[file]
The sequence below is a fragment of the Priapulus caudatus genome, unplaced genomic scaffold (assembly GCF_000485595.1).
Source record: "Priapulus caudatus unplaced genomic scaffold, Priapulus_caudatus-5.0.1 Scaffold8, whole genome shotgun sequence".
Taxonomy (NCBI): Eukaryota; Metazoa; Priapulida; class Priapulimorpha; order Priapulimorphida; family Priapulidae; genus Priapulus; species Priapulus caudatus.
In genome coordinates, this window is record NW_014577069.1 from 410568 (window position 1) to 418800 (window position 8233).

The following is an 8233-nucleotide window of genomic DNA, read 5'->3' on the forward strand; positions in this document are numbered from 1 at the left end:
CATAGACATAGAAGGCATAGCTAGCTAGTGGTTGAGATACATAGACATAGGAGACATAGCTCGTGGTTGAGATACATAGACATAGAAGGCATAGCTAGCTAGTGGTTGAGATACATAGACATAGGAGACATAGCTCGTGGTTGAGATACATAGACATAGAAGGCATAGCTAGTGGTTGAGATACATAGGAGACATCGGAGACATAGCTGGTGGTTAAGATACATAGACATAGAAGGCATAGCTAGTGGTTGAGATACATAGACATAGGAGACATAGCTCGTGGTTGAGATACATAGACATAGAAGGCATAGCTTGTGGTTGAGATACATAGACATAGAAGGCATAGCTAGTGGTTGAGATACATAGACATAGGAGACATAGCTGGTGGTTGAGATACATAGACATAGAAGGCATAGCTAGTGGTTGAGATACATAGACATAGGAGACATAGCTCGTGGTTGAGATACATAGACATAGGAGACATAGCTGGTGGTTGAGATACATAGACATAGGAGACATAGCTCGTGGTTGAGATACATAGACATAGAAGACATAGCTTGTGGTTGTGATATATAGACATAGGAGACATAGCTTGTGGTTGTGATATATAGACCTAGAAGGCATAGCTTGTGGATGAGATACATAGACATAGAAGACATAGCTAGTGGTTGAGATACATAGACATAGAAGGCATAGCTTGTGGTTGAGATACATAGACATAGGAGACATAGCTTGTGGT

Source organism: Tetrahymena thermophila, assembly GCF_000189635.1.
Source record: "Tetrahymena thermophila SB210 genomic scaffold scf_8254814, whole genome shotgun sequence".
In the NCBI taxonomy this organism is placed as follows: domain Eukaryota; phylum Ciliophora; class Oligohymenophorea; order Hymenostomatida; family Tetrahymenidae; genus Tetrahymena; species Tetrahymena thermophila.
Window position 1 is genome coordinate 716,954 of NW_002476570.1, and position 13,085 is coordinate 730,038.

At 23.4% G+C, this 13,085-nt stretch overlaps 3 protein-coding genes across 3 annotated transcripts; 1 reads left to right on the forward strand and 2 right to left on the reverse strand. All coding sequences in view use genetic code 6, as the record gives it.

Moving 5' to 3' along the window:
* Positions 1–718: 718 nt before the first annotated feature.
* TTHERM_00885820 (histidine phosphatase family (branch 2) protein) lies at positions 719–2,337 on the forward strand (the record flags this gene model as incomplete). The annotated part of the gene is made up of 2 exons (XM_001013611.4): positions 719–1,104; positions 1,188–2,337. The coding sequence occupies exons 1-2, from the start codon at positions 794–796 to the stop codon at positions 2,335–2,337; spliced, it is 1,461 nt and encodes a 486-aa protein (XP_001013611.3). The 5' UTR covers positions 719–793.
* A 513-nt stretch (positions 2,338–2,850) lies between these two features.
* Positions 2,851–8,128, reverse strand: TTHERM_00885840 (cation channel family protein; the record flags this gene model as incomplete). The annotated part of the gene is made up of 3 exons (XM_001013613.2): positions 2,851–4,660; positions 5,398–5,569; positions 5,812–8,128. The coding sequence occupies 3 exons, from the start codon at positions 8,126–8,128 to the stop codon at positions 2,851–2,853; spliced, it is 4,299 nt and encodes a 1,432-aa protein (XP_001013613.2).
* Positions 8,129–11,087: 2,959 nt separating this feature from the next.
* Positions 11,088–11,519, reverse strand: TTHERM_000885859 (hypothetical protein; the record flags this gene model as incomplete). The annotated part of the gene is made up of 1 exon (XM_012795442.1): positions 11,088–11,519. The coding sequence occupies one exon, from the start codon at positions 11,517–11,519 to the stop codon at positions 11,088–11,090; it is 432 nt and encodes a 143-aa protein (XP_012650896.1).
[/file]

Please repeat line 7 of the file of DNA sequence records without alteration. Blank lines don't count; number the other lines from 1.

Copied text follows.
Source organism: Tetrahymena thermophila, assembly GCF_000189635.1.